I think it is funny how you keep calling the Swift Boat guys cowards - men who served in Vietnam.  You are probably one of those guys I read about today who beat up that soilder in Columbus this weekend for wearing an "Operation Iraqi Freedom Shirt"

Also - are certian people in the DNC cowards for distorting Bushs record?  I already know your answer to that, but I would like to see it
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« Reply #9 on: September 22, 2004, 02:01:46 am »
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I think it is funny how you keep calling the Swift Boat guys cowards - men who served in Vietnam.  You are probably one of those guys I read about today who beat up that soilder in Columbus this weekend for wearing an "Operation Iraqi Freedom Shirt"

Also - are certian people in the DNC cowards for distorting Bushs record?  I already know your answer to that, but I would like to see it

To be fair, the swift boat chaps did call Kerry all kinds of names other than coward.  Traitor, betrayer, liar, etc.

I think having all the veterans battling it out among each other is a sad day for politics, but whatever.
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freedomburns
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« Reply #10 on: September 22, 2004, 02:18:55 am »
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It's always darkest before the dawn?

Looks to the horizon hopefully...


Wink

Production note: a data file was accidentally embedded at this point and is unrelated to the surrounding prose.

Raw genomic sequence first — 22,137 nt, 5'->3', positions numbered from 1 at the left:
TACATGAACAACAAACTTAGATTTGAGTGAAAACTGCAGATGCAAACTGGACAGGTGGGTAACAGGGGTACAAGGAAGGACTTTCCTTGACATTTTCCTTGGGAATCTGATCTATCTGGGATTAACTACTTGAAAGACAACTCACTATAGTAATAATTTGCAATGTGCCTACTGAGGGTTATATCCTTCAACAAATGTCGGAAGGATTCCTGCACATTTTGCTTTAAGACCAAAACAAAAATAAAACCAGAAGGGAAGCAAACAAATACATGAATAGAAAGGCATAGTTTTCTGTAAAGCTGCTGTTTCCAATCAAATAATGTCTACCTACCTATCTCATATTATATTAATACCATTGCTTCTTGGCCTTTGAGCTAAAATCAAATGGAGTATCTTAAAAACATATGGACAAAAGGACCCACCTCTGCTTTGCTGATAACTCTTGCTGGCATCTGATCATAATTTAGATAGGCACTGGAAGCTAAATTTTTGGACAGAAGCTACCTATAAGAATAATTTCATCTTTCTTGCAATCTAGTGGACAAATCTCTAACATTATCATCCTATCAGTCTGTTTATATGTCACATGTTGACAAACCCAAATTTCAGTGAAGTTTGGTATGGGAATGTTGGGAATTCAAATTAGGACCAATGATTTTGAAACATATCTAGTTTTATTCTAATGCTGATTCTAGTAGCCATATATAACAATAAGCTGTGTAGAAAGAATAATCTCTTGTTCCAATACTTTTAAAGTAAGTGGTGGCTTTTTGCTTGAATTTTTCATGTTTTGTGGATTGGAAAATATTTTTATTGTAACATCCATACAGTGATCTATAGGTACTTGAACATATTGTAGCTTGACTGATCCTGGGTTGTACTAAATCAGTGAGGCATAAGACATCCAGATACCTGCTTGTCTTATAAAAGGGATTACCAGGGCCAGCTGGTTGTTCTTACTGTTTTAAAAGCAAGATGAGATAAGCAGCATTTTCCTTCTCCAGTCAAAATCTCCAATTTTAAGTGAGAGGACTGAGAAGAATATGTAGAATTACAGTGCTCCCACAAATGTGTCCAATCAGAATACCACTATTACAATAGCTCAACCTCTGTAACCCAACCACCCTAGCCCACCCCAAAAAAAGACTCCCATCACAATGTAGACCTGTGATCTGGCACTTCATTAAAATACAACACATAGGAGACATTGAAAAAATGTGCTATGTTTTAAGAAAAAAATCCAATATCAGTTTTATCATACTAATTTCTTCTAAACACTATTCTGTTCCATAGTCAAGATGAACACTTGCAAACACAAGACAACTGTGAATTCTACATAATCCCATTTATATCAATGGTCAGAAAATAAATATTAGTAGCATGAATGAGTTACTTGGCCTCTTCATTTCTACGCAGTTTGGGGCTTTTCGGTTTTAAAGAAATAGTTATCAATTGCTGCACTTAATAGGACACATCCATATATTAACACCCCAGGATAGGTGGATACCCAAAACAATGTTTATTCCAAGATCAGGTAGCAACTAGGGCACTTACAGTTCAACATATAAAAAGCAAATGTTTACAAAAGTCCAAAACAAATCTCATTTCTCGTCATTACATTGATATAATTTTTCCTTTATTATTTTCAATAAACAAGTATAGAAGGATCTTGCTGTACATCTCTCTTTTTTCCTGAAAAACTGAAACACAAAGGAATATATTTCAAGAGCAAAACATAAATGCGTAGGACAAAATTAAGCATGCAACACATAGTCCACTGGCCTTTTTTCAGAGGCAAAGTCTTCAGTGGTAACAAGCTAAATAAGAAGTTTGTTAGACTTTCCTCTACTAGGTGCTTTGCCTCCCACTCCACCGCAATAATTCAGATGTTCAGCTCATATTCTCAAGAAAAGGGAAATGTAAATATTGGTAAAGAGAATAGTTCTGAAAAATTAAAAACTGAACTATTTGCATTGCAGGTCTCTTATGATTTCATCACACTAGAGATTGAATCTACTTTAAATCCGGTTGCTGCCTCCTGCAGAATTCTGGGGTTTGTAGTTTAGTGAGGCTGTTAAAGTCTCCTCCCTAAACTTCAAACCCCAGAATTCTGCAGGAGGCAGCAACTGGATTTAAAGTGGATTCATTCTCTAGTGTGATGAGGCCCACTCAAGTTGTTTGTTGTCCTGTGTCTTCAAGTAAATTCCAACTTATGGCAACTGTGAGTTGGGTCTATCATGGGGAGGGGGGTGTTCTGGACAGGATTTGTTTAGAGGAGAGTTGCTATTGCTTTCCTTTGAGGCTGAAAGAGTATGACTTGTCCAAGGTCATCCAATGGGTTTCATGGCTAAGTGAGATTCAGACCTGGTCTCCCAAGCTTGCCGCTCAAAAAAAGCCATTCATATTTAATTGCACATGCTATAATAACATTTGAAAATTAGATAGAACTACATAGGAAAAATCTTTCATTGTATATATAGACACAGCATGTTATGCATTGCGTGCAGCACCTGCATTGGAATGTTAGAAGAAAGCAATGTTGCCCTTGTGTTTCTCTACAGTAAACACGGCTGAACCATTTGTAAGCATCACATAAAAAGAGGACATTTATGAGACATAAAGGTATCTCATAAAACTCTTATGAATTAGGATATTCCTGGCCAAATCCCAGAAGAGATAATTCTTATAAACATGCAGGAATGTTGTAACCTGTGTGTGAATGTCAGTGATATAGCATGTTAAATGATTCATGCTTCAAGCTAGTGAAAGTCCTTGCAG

We were saying the race was Kerry's to lose, but he seems to have lost it without it really being his fault.  He can't help it if Dan Rather is doddering, senile idiot.  Right?

Kerry is somewhat wooden and Senatorial.  He can't really help that, either.  Twenty years in the Senate will warp you for life.  

I'd almost rather hang out with dubya and have a beer.  He's funny.  He's a partier.  Check out his girls; the leaf doesn't fall too far from the tree ya know.  They know how to have fun too.  

But I also say it is still way to early to count Kerry out.  Gallup is totally whack.  Their sampling method is highly suspect.  

The debates will be upon us soon.  Cheney vs. puppy-boy, too.  Pittbull vs. Chihuahua?  Pray for rain.

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« Reply #11 on: September 22, 2004, 07:32:52 am »
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I really think it would be nice if Kerry would contrast his preferences on the issues with Bush's.

Perhaps he can promote his opposition to the proposal to ban Partial Birth Abortion.